Updated: July 2021
Proper exception handling can save you days in troubleshooting. Unexpected production issues can ruin anyone’s dinner and weekend plans, at any time. Furthermore, your reputation is on the line if you can’t resolve them quickly. A clear policy on exception management will save you diagnosis, reproduction, and correction time. What’s most important, it will give you peace of mind (and some hours back!).
Here are 6 tips on how you too can improve your exception handling.
We’re finally tackling a UI for Data Pipeline. Over the next few weeks, we’ll be drawing up plans and working on the first iteration/MVP (Minimum Viable Product) of Data Pipeline Builder, our online code generator. Continue reading
Updated: July 2021
This article will demonstrate how to download CSV (comma-separated values) and Excel data from Java web applications using Data Pipeline. It will also show one way to plug Data Pipeline into your JSPs.
Data Pipeline is often used in non-GUI applications to move data from one place/format to another. However, Data Pipeline can just as easily be plugged into your web, mobile, and desktop applications. Being as lightweight and Java-centric as it is, it is perfect for handling your data conversion and manipulation use-cases.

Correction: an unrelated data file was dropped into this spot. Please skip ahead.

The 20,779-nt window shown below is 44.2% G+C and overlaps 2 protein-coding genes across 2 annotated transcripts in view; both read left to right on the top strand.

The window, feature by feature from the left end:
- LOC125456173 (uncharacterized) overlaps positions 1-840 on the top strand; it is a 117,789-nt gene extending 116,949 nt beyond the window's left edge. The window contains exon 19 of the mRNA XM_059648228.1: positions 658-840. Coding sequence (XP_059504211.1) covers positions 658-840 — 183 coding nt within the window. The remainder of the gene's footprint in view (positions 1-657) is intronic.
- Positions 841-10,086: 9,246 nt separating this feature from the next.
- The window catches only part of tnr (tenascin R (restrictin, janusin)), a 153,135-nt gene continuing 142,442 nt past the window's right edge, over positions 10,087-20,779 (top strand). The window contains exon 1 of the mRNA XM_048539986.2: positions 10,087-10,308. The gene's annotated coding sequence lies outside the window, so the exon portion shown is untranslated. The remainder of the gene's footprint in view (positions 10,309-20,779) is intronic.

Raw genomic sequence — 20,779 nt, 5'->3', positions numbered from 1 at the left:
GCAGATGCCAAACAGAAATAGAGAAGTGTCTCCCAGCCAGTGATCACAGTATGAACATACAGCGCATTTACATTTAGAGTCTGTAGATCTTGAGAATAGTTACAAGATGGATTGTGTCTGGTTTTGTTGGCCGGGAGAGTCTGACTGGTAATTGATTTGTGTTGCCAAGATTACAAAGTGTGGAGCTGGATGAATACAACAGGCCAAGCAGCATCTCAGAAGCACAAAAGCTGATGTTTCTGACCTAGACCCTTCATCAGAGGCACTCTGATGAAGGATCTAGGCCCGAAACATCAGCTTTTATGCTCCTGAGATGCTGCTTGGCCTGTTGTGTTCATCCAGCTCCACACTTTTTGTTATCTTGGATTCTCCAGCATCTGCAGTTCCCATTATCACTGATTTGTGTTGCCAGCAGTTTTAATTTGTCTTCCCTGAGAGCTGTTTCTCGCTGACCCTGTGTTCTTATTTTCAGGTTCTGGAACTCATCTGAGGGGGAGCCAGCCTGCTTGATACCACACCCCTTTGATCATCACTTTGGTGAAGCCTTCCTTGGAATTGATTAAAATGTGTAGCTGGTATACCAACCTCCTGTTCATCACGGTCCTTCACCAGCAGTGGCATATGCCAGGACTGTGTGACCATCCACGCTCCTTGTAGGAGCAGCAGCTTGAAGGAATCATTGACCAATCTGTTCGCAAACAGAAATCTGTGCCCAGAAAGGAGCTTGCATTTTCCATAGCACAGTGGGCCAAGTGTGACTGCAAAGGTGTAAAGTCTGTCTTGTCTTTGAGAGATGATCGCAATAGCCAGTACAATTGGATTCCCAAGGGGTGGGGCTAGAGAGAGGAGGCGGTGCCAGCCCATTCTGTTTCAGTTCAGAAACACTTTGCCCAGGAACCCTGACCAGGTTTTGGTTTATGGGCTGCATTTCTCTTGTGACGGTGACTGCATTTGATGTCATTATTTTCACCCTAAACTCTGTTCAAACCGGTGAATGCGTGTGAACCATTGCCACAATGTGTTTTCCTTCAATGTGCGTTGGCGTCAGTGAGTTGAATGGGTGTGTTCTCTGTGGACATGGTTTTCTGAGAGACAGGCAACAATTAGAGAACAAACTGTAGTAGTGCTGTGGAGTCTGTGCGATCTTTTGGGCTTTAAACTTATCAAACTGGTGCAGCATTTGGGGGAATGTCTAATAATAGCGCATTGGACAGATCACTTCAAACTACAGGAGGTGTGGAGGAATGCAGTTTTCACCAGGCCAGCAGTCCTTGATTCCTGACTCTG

In his Google I/O session Best Practices For Architecting Your GWT App, Ray Ryan discusses the benefits of using an event bus in GWT (Google Web Toolkit) applications. Inspired by this talk, I decided to try my hand at building a simple GWT event bus modeled after our pure java event bus.
Managing the configuration of an application is a consistent pain-point for developers, administrators, and business analysts.
Often in production environments, configuration is isolated as files on the local disk, limiting easy access by all but administrators. Another common approach is to store configuration in a database or LDAP. While this have benefits of a local disk file, it lacks the ability to manage properties as naturally as a file.
The solution proposed uses a database and WebDAV to help resolve many negatives to do with application configuration in both a simple and lightweight way.
In part 1 of the event bus series we discussed implementing a simple and powerful event bus using just three classes. If you haven’t read it yet, I strongly recommend you read it first.
Use dynamic proxies to create a simple, powerful event bus (Part 1)
In this blog we’ll build on part 1 by adding several important features to the event bus to make it production ready. Continue reading